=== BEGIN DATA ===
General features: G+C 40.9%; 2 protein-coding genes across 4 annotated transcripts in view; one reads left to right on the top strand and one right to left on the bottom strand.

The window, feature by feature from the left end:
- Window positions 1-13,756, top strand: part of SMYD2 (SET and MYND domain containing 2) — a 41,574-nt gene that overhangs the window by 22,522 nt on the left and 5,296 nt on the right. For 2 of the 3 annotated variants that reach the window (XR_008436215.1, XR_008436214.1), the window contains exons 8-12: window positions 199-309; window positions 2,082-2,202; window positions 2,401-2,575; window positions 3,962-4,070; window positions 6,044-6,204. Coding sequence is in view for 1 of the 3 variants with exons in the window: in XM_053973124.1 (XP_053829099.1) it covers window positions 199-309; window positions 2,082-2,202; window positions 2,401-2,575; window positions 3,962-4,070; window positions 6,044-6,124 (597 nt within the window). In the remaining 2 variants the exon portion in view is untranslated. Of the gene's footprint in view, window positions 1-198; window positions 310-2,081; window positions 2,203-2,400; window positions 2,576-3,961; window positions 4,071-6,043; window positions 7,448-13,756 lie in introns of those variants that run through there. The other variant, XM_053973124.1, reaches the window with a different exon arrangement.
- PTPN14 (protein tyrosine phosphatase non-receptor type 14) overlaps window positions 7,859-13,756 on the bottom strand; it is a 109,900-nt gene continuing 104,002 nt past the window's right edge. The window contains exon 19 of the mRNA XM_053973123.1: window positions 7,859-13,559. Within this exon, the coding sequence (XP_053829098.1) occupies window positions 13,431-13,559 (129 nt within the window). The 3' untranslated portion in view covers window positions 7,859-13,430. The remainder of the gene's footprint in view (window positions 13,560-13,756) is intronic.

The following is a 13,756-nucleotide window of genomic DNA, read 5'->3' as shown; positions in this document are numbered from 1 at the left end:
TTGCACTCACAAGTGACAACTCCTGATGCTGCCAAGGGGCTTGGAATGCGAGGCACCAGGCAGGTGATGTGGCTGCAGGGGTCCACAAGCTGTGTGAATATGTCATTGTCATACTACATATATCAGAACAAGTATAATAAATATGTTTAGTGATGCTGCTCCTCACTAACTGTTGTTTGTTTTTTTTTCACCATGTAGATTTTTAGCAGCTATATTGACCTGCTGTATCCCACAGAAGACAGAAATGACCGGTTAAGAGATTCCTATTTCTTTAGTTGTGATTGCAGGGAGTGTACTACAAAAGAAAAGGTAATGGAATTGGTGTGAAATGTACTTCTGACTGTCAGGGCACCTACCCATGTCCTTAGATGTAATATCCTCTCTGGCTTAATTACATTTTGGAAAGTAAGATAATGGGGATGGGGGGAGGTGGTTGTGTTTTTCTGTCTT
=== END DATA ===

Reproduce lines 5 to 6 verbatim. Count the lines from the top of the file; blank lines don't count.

The following is a 13,756-nucleotide window of genomic DNA, read 5'->3' as shown; positions in this document are numbered from 1 at the left end:
TTGCACTCACAAGTGACAACTCCTGATGCTGCCAAGGGGCTTGGAATGCGAGGCACCAGGCAGGTGATGTGGCTGCAGGGGTCCACAAGCTGTGTGAATATGTCATTGTCATACTACATATATCAGAACAAGTATAATAAATATGTTTAGTGATGCTGCTCCTCACTAACTGTTGTTTGTTTTTTTTTCACCATGTAGATTTTTAGCAGCTATATTGACCTGCTGTATCCCACAGAAGACAGAAATGACCGGTTAAGAGATTCCTATTTCTTTAGTTGTGATTGCAGGGAGTGTACTACAAAAGAAAAGGTAATGGAATTGGTGTGAAATGTACTTCTGACTGTCAGGGCACCTACCCATGTCCTTAGATGTAATATCCTCTCTGGCTTAATTACATTTTGGAAAGTAAGATAATGGGGATGGGGGGAGGTGGTTGTGTTTTTCTGTCTT